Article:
In Memoriam Reed Robert Durtschi 1926-2015
Professor emeritus Reed Durtschi passed away on August 13, 2015, in North Logan, Utah. Durtschi was raised on a dairy farm in Teton Valley and served in the Navy during World War II and the Army during the Korean War. He married Jean Blackburn in 1950. He graduated with a bachelor’s degree in Economics from Utah State University in 1952. He received a PhD in Economics from the University of Washington in 1957.
Dr. Durtschi was an Aggie through and through. Over 37 years he taught Economics to over 40,000 students, and was known for his enthusiasm and sense of humor in class.
He served as department chair in Economics from 1967-1971, but his heart was always in the classroom with his students. He insisted students learn to think for themselves rather than memorize answers.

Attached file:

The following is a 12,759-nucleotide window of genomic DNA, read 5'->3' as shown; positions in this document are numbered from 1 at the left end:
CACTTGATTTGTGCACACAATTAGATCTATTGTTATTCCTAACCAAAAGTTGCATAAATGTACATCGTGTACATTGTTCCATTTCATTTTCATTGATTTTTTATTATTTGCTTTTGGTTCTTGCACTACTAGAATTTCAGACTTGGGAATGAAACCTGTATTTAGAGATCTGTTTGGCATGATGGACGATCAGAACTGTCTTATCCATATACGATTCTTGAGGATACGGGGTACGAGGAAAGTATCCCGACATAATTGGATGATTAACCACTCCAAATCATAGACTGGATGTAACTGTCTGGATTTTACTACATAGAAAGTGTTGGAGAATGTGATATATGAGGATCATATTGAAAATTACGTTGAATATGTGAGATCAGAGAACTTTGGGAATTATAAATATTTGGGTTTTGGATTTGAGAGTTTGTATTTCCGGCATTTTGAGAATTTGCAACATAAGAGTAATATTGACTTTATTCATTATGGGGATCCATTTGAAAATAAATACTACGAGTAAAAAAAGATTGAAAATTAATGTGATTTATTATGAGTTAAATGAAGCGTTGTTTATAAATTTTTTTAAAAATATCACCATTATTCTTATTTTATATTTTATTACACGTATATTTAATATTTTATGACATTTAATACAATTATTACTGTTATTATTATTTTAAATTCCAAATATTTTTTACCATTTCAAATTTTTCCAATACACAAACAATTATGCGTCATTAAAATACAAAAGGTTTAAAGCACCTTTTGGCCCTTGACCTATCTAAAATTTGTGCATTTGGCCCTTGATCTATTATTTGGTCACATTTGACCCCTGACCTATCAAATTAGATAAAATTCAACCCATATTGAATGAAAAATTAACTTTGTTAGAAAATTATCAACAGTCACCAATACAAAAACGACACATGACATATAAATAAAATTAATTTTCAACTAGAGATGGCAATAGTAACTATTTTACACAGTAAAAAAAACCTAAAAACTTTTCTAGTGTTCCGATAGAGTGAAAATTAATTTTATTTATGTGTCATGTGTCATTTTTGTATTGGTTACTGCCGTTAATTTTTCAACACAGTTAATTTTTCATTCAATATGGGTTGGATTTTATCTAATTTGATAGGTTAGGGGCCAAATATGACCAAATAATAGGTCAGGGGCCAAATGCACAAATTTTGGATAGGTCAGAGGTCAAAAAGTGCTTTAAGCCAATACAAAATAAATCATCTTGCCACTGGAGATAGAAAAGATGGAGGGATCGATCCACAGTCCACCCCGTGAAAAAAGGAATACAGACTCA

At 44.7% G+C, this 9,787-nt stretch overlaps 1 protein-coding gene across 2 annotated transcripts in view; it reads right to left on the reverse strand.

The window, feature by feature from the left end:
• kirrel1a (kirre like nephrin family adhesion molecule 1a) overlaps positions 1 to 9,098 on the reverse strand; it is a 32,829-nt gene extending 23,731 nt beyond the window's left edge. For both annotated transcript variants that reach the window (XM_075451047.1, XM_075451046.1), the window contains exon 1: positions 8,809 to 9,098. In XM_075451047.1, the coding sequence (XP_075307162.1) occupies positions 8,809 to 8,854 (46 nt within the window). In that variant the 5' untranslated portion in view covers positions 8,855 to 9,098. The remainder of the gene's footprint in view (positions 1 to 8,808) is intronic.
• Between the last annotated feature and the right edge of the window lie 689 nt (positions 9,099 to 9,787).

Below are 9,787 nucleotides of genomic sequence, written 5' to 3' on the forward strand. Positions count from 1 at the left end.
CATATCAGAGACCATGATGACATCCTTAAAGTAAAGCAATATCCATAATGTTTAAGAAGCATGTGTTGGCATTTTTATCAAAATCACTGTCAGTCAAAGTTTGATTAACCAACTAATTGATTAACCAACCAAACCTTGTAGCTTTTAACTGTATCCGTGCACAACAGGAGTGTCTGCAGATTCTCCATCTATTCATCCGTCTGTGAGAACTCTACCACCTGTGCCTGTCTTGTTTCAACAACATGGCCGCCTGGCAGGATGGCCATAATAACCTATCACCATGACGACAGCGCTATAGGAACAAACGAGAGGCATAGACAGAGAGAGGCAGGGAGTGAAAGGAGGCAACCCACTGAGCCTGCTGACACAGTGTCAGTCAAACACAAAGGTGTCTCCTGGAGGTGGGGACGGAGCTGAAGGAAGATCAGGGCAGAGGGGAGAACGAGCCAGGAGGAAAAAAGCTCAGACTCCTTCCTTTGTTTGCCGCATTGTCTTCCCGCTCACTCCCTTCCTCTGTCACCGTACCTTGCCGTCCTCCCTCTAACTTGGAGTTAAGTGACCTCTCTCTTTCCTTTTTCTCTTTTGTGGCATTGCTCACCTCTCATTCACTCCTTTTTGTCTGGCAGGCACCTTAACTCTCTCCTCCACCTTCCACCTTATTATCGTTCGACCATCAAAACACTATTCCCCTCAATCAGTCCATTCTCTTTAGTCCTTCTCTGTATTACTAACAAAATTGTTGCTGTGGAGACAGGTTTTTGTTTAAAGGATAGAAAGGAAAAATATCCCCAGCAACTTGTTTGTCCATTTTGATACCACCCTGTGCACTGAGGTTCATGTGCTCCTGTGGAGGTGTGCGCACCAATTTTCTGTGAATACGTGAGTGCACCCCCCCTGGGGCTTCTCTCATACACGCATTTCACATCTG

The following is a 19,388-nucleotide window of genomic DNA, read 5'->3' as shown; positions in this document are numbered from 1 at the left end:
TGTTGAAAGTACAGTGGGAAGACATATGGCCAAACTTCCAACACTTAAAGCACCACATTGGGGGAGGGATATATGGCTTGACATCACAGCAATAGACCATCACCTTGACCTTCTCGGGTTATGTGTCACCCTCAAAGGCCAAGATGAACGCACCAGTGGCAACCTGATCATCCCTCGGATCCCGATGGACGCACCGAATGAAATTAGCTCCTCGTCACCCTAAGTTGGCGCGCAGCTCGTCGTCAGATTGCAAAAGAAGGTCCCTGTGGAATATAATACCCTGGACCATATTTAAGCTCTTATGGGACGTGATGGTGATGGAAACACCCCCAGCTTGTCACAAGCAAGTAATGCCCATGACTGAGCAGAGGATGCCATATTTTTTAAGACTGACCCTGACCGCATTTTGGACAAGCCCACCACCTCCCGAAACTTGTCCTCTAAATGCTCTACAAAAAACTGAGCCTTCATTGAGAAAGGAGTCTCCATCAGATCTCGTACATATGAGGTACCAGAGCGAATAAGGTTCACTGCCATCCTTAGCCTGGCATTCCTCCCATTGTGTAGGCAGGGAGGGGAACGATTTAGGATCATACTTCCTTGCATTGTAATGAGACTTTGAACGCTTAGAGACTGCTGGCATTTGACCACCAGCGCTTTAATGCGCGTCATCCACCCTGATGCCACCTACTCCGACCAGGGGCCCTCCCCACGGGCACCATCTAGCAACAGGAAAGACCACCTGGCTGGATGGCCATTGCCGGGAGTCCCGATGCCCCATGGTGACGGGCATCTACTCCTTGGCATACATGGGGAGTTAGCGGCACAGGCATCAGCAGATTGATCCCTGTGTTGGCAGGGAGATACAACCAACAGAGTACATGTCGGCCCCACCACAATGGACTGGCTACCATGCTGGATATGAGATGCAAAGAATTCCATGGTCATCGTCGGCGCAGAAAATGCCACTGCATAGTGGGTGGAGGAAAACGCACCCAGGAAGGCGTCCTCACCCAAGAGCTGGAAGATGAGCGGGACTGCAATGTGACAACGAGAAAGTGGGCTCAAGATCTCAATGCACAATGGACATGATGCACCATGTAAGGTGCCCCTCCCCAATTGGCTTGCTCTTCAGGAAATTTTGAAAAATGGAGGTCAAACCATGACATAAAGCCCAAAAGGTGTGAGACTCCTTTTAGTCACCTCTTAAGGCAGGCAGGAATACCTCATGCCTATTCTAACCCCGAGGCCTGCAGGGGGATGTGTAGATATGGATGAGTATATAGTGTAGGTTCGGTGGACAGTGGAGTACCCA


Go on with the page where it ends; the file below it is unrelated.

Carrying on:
Professor Durtschi was also engaged in the community and was elected and served on the North Logan City Council for six years. He also served three terms on the Cache County School Board from 1974-1986.
His favorite people to be with were his wife and children. He enjoyed hiking in the Tetons, camping, and always attended his children’s sports, musical and theatrical events. He was proud of all his children and often commented that he loved being able to ask them for advice.
"The world is a diverse place, every person is unique and every person you meet, educated or not, knows more about some things than you do; therefore you can learn from them. Learning from others is difficult. We all feel more comfortable listening only to people who agree with us. So, widen your circle of associates, and learn from them. Become a citizen of the world rather than merely a citizen of your small religious or political clan. In the final analysis, we are all brothers and sisters coexisting on this small globe. We are all dependent on each other for something. A cooperating group will always have a higher standard of living than one self-sufficient individual. So be concerned about the well-being of people who are not members of your small homogenous group."
— Reed Durtschi